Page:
#### Top critical review

*2.0 out of 5 stars*Shockingly old-fashioned

Reviewed in the United States on March 22, 2019

There is a lot to like about this book. It is engagingly written and teaches some basic aspects of calculus from a unified perspective, through a series of historical vignettes and practical examples. But this is a crowded field, with excellent similar works by authors like Ian Stewart, William Dunham and Isaac Asimov.

This book is distinguished by a useful organizing principle for explaining calculus, it consists of slicing things up into infinitesimal pieces and reassembling them into more tractable forms--all the while avoiding the dangers of what the Greeks called a "completed infinity."

My objection to this book published in 2019 is it's nearly identical to works I read as a kid published in the 1950s. The story of civilization runs from the Greeks to the northern Europeans and stops. There is a brief mention of one Hindu and one Moslem mathematician, but no rich stories to make the reader care about them, or see how mathematics played out in their cultural contexts. There are the same women mathematicians mentioned in my 50s books, but the focus seems more on their personal struggles to be taken seriously than on the depth of their thinking, or how their social conditions might have affected the problems they chose. There is one more woman, Katherine Johnson of Hidden Figures, but this fits awkwardly into the book and seems more like an attempt to add relevance by referencing a popular movie than a part of the story.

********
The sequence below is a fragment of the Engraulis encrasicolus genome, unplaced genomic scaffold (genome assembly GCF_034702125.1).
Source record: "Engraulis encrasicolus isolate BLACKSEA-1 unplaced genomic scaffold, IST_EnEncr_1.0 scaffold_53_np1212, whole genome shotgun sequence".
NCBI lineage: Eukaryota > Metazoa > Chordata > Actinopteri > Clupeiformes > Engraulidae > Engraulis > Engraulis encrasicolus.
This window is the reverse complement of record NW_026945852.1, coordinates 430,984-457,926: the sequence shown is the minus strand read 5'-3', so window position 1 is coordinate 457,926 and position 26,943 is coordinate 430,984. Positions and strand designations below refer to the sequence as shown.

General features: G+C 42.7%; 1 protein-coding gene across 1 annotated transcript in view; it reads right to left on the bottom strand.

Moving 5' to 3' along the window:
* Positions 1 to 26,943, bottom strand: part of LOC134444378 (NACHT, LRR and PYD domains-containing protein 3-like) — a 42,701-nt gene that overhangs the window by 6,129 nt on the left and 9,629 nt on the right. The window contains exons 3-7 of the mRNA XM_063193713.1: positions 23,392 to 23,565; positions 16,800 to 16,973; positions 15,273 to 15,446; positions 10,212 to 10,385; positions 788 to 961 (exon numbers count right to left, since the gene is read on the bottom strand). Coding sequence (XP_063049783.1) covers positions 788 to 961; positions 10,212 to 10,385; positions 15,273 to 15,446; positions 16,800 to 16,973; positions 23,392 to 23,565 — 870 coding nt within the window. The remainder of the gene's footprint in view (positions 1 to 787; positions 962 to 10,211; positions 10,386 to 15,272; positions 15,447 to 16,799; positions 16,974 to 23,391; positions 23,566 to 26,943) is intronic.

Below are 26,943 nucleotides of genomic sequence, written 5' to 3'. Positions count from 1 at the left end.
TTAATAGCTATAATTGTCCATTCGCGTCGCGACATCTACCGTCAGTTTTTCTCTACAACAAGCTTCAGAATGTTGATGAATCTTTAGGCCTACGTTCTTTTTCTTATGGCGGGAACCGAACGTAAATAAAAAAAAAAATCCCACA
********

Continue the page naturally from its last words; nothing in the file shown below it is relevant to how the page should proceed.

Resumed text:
On one hand, there's plenty of material to fill a book this length without bringing in global perspectives or making sure there representation is proportionate to mathematical contribution rather than familiarity to math teachers a few generations back. Probably few modern students have closer genetic or cultural ties to, say, a 10th century Iraqi living in Cairo than to a 17th century Frenchman living in Amsterdam; nevertheless in my experience Moslem students are more engaged if Islamic scholars are included, Asian students are more engaged if Asian mathematicians are included and so on. And certainly women students are more engaged when the stories include women.

The examples also have a dated feel, although more to the 1990s than to the 1950s. Compressing fingerprint files for faster transmission over dial-up modems will not impress many young people today. And some of them are more likely to think about illegal government surveillance, or the revelation that the FBI examiners of that era were giving systematically fraudulent testimony, rather than celebrate with the author that the G-men will get the criminals faster. The mobile phone and AIDS examples are also very 1990s. They make calculus seem musty, like handheld calculators or cassette players.

So I'm of two minds about this book. If it had been published 60 years ago, I would say it's an excellent history, teaching some profound and useful mathematics in a pleasant way. It will still do those things, and there are plenty of other places to learn about non-European mathematics and up-to-date applications. On the other hand, I can't recommend this book unreservedly when there are more inclusive equally good books out there.